By Kelly Bartlett, certified positive discipline educator and leader for East Portland API, Oregon USA
Certainly there comes a point in our children’s lives where we need them to take on some added responsibility for themselves. Sometimes this happens naturally: Our child suddenly wants to be a “big kid” and do things for himself. As my son used to put it when he was 1 year old, “Me…do it…own!” The age in which young children want to do tasks and chores on their own is wonderful, isn’t it? The newness of their independence and capabilities is so exiting. It is the age of autonomy.
Then comes the next phase: After children’s realization of their sense of autonomy comes their developing sense of initiative. It’s a difference of realizing what children can do versus what they choose to do. Suddenly, parents find themselves nagging when they once had to simply suggest clean-up as a fun game. We become engaged in power struggles and start to dread the moment when we must announce that it’s time to stop playing and put the toys away because we’re very aware of the response we’ll get.
It is important that parents take care not to enable children during this stage, thus discouraging their developing sense of initiative, but to empower them. When we empower our children, they realize their capabilities and begin to learn valuable life skills. Consider the following examples of statements regarding clean up time:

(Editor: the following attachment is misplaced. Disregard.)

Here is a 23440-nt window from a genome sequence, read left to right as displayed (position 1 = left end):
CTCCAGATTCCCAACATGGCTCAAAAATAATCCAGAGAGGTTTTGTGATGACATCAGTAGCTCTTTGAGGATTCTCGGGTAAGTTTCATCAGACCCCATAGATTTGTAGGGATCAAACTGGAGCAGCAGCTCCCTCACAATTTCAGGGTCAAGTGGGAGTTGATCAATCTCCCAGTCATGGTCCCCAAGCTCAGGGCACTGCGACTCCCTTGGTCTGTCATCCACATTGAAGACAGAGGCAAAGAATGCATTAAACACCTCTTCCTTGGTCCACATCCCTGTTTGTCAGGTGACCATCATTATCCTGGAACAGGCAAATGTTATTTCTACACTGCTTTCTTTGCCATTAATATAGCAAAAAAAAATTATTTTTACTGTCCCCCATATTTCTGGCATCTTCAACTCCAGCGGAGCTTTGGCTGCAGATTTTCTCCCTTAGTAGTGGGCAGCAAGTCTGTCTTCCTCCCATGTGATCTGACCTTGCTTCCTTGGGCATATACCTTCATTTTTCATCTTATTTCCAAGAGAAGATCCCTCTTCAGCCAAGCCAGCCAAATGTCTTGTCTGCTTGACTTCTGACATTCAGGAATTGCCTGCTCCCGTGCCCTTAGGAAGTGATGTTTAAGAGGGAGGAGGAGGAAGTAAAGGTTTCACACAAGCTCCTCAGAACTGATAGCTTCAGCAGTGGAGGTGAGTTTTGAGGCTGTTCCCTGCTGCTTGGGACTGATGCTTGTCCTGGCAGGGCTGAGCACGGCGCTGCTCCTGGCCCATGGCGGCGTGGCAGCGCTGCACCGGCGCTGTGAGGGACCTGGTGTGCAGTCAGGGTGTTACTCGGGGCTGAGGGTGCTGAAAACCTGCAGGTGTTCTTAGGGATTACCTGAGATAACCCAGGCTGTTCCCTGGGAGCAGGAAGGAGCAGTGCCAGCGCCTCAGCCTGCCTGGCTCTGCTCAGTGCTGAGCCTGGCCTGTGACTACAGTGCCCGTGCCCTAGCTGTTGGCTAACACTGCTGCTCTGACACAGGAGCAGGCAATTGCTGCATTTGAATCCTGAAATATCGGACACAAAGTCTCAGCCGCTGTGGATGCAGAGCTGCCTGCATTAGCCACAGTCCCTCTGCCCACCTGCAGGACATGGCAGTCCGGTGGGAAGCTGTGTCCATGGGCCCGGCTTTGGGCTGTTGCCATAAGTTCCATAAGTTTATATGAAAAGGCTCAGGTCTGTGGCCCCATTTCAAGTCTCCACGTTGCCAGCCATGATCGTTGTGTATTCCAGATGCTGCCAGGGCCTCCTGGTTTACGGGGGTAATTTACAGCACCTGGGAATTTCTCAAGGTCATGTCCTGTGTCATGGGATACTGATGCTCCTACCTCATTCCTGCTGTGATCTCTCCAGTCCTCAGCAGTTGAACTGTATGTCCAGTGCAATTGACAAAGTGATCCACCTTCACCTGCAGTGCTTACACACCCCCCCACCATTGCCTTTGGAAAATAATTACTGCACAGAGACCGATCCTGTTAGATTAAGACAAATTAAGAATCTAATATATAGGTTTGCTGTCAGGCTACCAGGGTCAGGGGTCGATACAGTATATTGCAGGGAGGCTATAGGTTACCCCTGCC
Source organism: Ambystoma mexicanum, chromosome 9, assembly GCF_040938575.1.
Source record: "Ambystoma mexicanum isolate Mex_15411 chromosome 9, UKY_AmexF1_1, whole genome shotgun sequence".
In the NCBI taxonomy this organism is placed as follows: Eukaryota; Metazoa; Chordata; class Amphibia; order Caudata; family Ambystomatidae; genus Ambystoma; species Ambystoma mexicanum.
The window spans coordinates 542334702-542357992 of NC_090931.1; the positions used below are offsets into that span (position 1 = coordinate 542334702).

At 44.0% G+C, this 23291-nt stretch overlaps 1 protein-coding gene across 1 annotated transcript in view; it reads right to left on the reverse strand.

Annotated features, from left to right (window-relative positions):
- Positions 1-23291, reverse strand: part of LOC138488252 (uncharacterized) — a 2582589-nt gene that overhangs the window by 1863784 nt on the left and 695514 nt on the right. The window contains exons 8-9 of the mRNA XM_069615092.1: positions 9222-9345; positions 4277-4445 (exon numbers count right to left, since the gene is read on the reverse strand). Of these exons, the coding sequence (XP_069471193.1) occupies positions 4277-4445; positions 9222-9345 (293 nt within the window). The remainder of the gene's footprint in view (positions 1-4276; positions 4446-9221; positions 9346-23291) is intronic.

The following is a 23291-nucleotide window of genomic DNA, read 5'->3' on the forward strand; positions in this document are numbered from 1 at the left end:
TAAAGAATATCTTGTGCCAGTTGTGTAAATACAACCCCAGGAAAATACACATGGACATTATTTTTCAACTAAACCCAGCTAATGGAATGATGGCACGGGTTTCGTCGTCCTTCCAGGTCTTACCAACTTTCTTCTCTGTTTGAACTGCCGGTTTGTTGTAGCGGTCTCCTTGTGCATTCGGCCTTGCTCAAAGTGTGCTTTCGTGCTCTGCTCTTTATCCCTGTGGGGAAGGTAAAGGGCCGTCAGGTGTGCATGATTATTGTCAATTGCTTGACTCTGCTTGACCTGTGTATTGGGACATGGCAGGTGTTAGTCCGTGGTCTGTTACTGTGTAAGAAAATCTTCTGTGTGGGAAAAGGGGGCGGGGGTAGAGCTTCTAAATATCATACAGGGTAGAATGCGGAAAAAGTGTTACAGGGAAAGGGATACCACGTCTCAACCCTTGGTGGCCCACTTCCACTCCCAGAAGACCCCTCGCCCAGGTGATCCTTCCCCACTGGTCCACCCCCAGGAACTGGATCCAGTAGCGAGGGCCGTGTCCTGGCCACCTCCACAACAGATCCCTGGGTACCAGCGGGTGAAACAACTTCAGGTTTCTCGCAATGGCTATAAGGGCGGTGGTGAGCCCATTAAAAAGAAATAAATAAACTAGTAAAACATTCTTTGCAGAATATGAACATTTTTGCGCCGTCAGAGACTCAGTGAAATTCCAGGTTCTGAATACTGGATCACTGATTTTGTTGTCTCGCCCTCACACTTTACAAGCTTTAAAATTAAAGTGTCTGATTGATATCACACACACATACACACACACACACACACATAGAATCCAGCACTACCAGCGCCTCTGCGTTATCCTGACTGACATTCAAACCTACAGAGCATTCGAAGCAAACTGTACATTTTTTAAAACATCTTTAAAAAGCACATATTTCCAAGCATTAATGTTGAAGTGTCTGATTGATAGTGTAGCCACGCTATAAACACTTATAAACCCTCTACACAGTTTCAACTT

- It is clean-up time. Why are you just sitting there? (Rhetorical)
- All of your friends are able to help. I wonder if you are a baby, not a big girl? (Shaming)
- Pick up the toys now, or you will sit on the chair instead of joining us for lunch. (Threatening)
- I am going to set the timer for 3 minutes and these better be picked up when it dings. (Implies “or else”)
- We go through this every day! I am tired of it. (Conveys hopelessness)
- If you don’t want your toys thrown away, you’d better pick them up right now! (Threatening)
- I have seen you pick up your toys before. I know you can do it. (Shows faith with a reminder of what the child can do.)
- You were really having fun. It is hard to stop playing to clean up. How about I pick up the squares and you pick up the rectangles? (Acknowledges feelings first/divides up the work with help)
- [Putting a gentle hand on child’s shoulder] Do you want to put the big blocks away first, or the small blocks? (Uses non-verbal connection and limited choices)
- What ideas do you have to get the toys picked up? (Asks for input)
- What is supposed to be happening now? (Check for the child’s knowledge/understanding)
- It is more fun if we work together. What would you like me to do to help, and what will you do? (Connects)
The difference in how we speak to our kids is astounding. One assumes inadequacy and has an air of disrespect, while the other is considerate and gives children the opportunity to work on their senses of confidence and competence. The ability to empower children is at the heart of positive discipline. It helps kids grow to develop valuable social skills, and simultaneously improves parents’ communication and connection with their children.